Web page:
J'lem Sewer Bacteria the Cure for Super-Diseases?

Hebrew University releases ground-breaking research on microscopic 'professional killer' of mutating drug-resistant bacteria.

Ari Yashar,

EFDG1 bacteriophage
EFDG1 bacteriophage
Ronen Hazan/Hebrew University

"Super bacteria," namely infections that have mutated to become resistant to drugs due to the over-usage of antibiotics, kill over 50,000 people in the US and Europe and hundreds of thousands more world-wide every year. The answer to the problem may lie in an unlikely place - Jerusalem sewers.

Giving a sense of the scope of the danger, the Review on Antimicrobial Resistance commissioned by the UK found that if the problem is not addressed, by 2015 drug-resistant infections could cause 10 million deaths a year and cost up to $100 trillion.

But a pioneering research team led by Dr. Ronen Hazan of the Hebrew University of Jerusalem's Institute of Dental Sciences, as well as Dr. Nurit Beyth and a group of colleagues and students, may have found a breakthrough in confronting the danger.

The team found that the way to defeat the mutating bacteria appears to be through bacterial warfare, infecting the harmful bacteria with tiny viruses called bacteriophages or "phages" that co-evolve with the bacteria they infect and become "professional bacterial killers."

A phage against Enterococcus faecalis, a life-threatening pathogen common in post-root canal infections, was isolated by the researches from sewage effluents gathered at a Jerusalem sewage treatment facility. The phage, called EFDG1, can infect E. faecalis which antiobiotics have failed to conquer.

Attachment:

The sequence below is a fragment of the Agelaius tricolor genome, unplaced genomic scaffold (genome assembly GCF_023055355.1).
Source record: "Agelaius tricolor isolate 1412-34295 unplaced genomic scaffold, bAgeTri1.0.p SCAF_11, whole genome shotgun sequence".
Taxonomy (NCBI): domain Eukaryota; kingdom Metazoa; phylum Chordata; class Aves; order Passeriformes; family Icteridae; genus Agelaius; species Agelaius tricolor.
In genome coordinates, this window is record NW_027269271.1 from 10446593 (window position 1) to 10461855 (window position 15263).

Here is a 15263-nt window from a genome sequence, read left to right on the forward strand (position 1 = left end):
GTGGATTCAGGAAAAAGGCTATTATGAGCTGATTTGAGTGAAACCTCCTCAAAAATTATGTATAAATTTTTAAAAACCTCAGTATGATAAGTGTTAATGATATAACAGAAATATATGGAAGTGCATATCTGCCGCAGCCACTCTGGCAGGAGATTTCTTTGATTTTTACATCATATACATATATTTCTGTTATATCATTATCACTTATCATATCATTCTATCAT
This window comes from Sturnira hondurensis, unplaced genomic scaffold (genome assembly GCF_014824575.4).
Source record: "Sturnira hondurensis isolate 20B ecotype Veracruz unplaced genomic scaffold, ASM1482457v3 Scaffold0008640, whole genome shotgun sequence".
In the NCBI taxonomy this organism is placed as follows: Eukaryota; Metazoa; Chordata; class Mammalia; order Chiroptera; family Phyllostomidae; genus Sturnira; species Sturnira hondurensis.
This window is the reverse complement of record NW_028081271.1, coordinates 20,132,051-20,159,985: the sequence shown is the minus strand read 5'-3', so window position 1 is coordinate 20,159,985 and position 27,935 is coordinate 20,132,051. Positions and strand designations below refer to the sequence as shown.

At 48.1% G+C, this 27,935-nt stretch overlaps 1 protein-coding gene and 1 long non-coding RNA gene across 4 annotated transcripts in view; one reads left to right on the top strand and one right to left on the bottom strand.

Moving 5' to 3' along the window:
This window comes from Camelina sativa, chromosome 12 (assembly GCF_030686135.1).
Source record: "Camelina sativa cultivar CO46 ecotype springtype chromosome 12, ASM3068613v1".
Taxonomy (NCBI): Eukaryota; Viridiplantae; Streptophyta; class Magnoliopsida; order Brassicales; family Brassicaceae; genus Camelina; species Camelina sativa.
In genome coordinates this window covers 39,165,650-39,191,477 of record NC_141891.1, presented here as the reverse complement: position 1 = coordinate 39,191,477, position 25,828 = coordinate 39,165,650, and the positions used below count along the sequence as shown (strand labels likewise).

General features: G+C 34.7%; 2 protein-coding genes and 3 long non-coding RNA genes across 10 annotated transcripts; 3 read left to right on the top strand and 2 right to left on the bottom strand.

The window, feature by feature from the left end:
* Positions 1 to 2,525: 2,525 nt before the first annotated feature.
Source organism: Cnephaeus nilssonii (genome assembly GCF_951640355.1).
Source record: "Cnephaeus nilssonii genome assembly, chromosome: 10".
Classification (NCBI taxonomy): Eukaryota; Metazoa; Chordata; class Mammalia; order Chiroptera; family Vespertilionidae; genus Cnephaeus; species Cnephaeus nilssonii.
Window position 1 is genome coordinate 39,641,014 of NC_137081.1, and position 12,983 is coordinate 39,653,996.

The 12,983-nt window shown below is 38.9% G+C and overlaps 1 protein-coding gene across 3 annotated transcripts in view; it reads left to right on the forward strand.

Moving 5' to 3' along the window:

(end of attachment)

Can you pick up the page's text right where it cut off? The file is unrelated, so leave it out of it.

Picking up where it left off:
EFDG1 was found to work in combating the bacteria, and succeeded both in vitro and ex vivo in tissue samples, suggesting the phage can stop infection following root canals.

But is the sewer-based bacteria safe for humans?

To find out the researchers investigated the phage with electron microsopy and whole genome sequencing, finding that it does not contain apparent harmful genes.

"The idea of using phages as anti-bacterial drugs is not new," said Dr. Hazan. "Phage therapy was first proposed at the start of the 20th century, but then abandoned for various reasons, including the striking success of chemical antibiotics."

Hazan continued "now we stand on the verge of a new era with the limitations of synthetic antibiotics and the emergence of antibiotic-resistant strains of bacteria. Thus it is the right time to look again into what Mother Nature offers in the battle against bacteria. As this research shows, bacteriophages may prove an effective tool in the development of much-needed new antimicrobial drugs."

EFDG1 Ronen Hazan/Hebrew University